Pact has been awarded the Longford Prize, an award which ‘recognises the contribution of an individual, group or organisation working in the area of penal or social reform in showing outstanding qualities of humanity, courage, persistence, originality and commitment to diversity’.

The presentation took place as part of the annual Longford Lecture, given this year by Michael Palin on the subject of prisoners’ families. The award was presented to the charity’s Chief Executive, Andy Keen-Downs, by the Rt. Hon Michael Gove, the Lord Chancellor and Secretary of State for Justice. The statement from the judging panel, which was read by Channel 4 News Presenter, Jon Snow: “Good research and good practice have both long shown that maintaining strong family ties is one of the key factors in offenders’ rehabilitation and avoidance of reoffending. And for that reason the judges want this year to celebrate the outstanding work of Pact and the thoughtful and wide-ranging support it provides for the parents, siblings and children of prisoners, who are often the hidden victims of crime.” Accepting the award, Andy Keen-Downs thanked the judging panel and said: “This award is for all the unsung heroes – Pact staff and volunteers, and the prison staff we work with – who work tirelessly to help families cope with the impact of a prison sentence – and through whose skill and dedication, time in custody is turned into time spent strengthening family relationships and looking forward to a fresh start. Prisoners leaving prison need ‘something to do, somewhere to live, and someone to love’. As has been shown time and again, the most effective resettlement agency is family. And so I am honoured to accept this award in particular on behalf of all the prisoners’ families who allow us into their lives.”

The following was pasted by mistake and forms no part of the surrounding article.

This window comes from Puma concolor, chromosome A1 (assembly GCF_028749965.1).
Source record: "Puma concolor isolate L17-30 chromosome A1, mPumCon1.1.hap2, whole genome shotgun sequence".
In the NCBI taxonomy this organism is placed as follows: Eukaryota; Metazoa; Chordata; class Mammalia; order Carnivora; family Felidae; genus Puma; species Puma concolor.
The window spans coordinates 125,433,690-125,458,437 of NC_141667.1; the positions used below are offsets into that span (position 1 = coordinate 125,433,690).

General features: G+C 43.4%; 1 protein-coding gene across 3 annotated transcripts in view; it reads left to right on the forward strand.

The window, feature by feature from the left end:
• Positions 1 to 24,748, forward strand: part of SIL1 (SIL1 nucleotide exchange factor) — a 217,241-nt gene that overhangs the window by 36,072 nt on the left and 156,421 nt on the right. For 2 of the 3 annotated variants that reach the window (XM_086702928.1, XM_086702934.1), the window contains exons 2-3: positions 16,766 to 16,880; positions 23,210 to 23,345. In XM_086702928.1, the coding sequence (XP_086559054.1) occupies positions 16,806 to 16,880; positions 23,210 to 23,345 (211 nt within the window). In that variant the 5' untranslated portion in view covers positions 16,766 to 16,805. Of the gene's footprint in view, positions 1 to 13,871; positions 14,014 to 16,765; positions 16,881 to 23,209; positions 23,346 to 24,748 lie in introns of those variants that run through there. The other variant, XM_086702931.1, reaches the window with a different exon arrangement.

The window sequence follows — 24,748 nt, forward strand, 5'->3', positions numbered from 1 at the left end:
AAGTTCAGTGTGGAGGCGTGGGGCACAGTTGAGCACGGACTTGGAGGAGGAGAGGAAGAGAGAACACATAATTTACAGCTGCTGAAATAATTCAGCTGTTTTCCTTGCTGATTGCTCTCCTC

This case study is associated with the charity Pact (Prison Advice and Care Trust).